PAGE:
● NY-19: It's become conventional wisdom that Zephyr Teachout is on an easy path toward the Democratic nomination in the 19th District, a swingy open Hudson Valley seat. However, Livingston Town Councilman Will Yandik just received the endorsement of the Greene County Democratic Committee, to go with his previous endorsement from the Columbia County committee (which is his home county).
● PA-08: Democratic state Rep. Steve Santarsiero got another union endorsement on Thursday (he already has backing from groups like the AFSCME and NEA). The Professional Fire Fighters Association threw its support behind Santarsiero; he faces businesswoman Shaugnessy Naughton in the Democratic primary for this swingy open seat. As we've noted in the past, firefighters are usually good allies in political campaigns: They tend to stand out in crowds, and they're a group that almost everyone respects.
● WA-07: State Sen. Pramila Jayapal, the lone woman in the field to replace retiring Rep. Jim McDermott in the safely blue Seattle-area 7th, got a key endorsement from EMILY's List on Thursday, which gives her a broader fundraising base. She's also recently gotten some individual endorsements from both national (Wendy Davis) and local (ex-Mayor Greg Nickels) figures, and probably also mightily boosted her name recognition among local voters as Bernie Sanders' opening act at his well-attended weekend event at Key Arena.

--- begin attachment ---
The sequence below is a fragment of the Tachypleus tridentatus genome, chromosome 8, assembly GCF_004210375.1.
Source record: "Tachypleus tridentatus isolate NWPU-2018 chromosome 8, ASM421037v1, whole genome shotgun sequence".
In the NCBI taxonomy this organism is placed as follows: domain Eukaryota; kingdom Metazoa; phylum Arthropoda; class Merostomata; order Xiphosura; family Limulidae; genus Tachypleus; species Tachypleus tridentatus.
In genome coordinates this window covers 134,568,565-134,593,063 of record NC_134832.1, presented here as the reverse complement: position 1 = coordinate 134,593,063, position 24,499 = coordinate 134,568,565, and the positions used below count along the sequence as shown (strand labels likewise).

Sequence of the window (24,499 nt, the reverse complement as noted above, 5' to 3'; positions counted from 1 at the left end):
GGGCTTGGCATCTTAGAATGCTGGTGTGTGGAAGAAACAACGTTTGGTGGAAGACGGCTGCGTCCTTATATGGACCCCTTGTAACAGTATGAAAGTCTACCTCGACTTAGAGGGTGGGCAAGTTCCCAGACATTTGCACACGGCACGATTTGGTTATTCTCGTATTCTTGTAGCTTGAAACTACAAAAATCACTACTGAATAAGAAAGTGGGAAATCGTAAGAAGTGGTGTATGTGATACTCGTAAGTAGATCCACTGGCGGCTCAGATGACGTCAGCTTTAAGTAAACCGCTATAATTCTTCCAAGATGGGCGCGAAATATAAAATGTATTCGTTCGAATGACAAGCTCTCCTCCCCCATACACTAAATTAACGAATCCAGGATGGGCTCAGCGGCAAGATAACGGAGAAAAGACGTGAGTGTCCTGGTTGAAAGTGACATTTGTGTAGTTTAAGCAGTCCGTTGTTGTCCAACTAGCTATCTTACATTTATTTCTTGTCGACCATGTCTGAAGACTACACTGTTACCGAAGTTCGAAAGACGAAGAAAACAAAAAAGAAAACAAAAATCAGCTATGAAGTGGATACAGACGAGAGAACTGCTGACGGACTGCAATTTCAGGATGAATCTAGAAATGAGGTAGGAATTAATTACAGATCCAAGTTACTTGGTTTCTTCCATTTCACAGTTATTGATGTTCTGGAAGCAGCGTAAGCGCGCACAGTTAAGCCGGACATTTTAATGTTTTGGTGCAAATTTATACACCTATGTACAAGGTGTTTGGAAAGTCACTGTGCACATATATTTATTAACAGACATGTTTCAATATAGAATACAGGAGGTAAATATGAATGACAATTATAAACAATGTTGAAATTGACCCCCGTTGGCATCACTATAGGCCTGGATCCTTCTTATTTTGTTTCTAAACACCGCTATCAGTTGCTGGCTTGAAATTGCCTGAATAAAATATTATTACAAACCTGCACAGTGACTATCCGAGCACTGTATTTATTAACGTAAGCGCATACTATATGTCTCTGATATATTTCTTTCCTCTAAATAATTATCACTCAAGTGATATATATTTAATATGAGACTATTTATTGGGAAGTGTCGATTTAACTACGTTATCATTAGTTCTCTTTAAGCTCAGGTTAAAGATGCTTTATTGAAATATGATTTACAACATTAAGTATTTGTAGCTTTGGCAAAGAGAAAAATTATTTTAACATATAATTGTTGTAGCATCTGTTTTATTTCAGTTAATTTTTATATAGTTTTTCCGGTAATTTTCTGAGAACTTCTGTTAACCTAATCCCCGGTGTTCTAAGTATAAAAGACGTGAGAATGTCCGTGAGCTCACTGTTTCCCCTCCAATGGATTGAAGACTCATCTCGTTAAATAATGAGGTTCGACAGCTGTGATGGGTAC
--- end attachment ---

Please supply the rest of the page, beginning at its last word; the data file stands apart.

● Ads: Looks like Wheel of Fortune will be able to buy itself an endless supply of vowels, because an analysis by Bloomberg Politics finds that, of all the TV shows out there, it's the one that sees the most political ad spending. It's seen $17.8 million worth of ad time spent on it in various markets in just the first two months of the year. That's on track to easily surpass the $57 million it earned in 2012, when it was also the show with the highest number of political ads.
That figure may be distorted, because the show runs daily in syndication, rather than running once a week on a network. But it also reflects the show's broad, lowest-common-denominator appeal, as well as its elderly audience (average viewer age is 50, with 70 percent of its viewers saying they "always" vote).